Author of Alex Rider, Foyle's War, Sherlock Holmes, James Bond, TV and film writer, occasional journalist.


Short Story, post-Skeleton Key: Secret Weapon

Originally published in The Funday Times

The man with the two missing teeth had thought a great deal about killing Alex Rider.

He had imagined it. He had planned it. Today he was going to do it.

His name was Skoda. At least, that was what he had called himself when he had been a drug dealer in west London. He had sold his little packets of death in pubs, at street corners and outside schools, until the day he had made just one mistake. He had chosen Brookland School and that was how he met Alex.

Skoda thought about that as he sat outside the school, ten months later, watching and waiting. It still seemed impossible. He had been living on a canal boat. The fourteen-yearold schoolboy had used a crane to hook the boat out of the water and he had dropped it – from a height – into the middle of a police conference. Skoda had been arrested immediately. Worse than that, he had become a laughing stock throughout the criminal world.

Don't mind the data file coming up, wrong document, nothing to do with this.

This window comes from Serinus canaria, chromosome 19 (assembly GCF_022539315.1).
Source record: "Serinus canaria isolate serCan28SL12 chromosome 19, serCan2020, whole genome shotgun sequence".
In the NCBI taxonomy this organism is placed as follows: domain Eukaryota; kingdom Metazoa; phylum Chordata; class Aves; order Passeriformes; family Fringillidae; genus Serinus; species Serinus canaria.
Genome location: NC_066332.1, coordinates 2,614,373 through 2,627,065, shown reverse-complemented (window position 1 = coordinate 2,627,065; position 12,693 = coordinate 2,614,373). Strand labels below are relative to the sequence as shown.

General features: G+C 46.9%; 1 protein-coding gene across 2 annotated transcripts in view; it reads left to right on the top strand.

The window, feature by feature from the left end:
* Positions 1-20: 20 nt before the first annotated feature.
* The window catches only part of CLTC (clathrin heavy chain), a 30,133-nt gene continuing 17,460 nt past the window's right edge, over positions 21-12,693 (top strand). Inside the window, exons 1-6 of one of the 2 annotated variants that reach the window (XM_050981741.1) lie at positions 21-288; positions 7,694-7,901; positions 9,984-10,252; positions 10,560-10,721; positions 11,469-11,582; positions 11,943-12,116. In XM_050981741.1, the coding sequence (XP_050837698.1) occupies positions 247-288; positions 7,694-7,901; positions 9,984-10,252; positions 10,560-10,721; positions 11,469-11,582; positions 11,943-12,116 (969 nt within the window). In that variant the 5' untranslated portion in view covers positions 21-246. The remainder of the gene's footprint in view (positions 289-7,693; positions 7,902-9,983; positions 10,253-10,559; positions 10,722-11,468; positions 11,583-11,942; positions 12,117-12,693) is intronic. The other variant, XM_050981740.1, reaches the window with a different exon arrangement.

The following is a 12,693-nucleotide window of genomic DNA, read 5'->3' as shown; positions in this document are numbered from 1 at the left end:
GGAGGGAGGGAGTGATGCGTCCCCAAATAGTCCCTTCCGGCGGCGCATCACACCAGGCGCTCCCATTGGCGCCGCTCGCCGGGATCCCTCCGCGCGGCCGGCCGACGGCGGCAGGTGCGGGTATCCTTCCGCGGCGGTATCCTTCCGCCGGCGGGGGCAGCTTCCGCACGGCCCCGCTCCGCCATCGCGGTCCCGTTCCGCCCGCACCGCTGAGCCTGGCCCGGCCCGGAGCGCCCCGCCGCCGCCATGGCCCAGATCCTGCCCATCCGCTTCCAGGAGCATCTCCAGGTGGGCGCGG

Skoda doubted Alex would recognize him now. He still had the missing teeth and pierced ears. But the incident with the canal boat had left terrible scars. They had patched him up in hospital but the stitch marks still showed. They began high on his forehead, ran the length of his nose, continued through his mouth and ended under his chin. The two halves of his face had been sewn back together by a doctor who had obviously never trained in cosmetic surgery. He looked hideous.

But Alex Rider would pay. Skoda had escaped from the prison hospital. He had made enquiries and he had finally discovered whom he had to blame for his misfortunes. He knew he would be arrested again eventually. But that didn’t matter.

Today it would be his turn to laugh.

Alex was coming out of drama when he ran into his new teacher … literally. He was one of half a dozen boys and they were all breaking one of the Ten Commandments of Brookland School: thou shalt not run in the corridors. Somehow the others managed to get out of her way. Alex crashed into her.